Restless, tense anticipation pervades this nation where at least a score of people die every 24 hours and 9,000 have been killed this year in a political violence; guerrillas constantly prepare for a "final offensive" and the extreme right wing is gearing up to seize control of the U.S.-backed government.

Wednesday is the funeral of five major leftist political leaders abducted and slain last week by a right-wing death squad. The left has called for a major demonstration of support, and the far right is rumored to be ready to supply a massacre at least as large as that carried out at the funeral of assassinated archbishop Oscar Romero last spring, whem more than 30 persons died.

Spokesmen for the Army and security forces have said they will maintain a low profile, but have not ruled out the possibility that they will appear at Wednesday's activities, increasing the chance of a major confrontation.

It is a crucial moment for El Salvador's left. If its mass organizations do not muster a big turnout Wednesday, it will be suggested -- with considerable credence -- that they no longer have major support here. If they do, and bloodshed follows, the chances of rapid and bloody polarization -- not only within El Salvador, but among Western countries with different allegiances here -- increases geometrically.

No one is immune from the violence here. Within the last few days another priest has disappeared. If he is dead, as many people expect, then 11 members of the clergy including the archbishop will have been slain here in the last two years.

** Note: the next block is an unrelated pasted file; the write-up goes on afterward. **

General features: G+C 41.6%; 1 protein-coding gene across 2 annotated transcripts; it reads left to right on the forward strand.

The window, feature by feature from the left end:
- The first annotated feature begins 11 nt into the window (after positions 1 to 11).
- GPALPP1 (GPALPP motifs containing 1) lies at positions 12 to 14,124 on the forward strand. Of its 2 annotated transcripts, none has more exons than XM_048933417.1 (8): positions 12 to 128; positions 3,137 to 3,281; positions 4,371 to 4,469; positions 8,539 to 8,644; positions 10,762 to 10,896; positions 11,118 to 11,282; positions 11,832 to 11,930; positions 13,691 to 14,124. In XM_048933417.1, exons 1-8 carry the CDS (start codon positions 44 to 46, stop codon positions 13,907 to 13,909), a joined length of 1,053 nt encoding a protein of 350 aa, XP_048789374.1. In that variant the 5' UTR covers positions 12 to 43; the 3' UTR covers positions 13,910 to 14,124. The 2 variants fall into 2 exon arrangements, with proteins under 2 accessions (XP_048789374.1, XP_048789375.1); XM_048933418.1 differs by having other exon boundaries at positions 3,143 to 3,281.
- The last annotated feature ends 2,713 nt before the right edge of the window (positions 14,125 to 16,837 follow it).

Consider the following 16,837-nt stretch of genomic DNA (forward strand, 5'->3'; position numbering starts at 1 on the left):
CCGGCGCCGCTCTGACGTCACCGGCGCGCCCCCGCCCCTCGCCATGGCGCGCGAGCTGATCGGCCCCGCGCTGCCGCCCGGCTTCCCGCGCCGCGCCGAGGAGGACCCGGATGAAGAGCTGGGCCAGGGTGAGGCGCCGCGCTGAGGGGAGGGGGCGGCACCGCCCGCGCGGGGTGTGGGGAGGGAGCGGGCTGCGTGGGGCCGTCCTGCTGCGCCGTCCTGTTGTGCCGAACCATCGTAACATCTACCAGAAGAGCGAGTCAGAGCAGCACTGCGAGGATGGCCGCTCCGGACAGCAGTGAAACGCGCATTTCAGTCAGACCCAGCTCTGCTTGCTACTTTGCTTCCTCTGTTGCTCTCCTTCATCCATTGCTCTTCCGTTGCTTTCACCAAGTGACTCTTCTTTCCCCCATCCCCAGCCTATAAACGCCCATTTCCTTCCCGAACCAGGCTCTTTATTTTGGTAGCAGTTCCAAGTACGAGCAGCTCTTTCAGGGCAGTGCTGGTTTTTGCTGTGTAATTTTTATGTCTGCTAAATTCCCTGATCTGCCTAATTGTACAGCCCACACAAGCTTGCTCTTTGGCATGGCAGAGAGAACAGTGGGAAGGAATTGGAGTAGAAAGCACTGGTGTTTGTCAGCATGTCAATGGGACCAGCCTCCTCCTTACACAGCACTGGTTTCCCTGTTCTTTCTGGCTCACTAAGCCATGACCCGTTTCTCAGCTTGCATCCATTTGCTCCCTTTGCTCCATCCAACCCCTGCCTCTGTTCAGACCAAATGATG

Cars are being stolen at gunpoint once again on El Salvador's streets. Buses are being burned by terrorists -- seven of them yesterday. Such incidents are typical of the violence that occurs here before a major event such as Wednesday's.

The international press, sensing blood and a major political shift here, have descended on the capital en masse. Yet there is a curious mixture of war and a kind of fatalistic peace still evident here.

While masked children occupy the San Salvador Cathedral, where the bodies of the slain leftists lie in state -- guards 13 and 14 years old playing the deadly game of guerrillas and revolution and ready to die or kill for their cause -- other children, the same age with the same features, celebrate first communions and birthdays around swimming pools of San Salvador's more opulent hotels.

Cab drivers have learned to make fast U-turns when they see the national police or the National Guard stopping and searching people in the streets. In some middle-class neighborhoods, and certainly in the poorer quarters, residents have grown almost accustomed to encountering the bodies of three or four murdered youths in the gutter each morning.

In the wealthier parts of town the growth of 20-foot walls topped with concertina wire can be read like the rings of a tree tracing the convulsions of terror to which El Salvador has been subjected. Concrete block is topped with fresher bricks, then more block, then the barbed wire.

Yet during the day the streets of San Salvador are busy. Shoppers stroll the sidewalks or the aisles of modern shopping malls. It is in the night that terror holds sway, but even then, many Salvadorans venture out to restaurants, bars, even discotheques. This is a city where, after all the killing, people have learned to endure horror as best they can by ignoring it. Tomorrow, many fear, it may confront them all.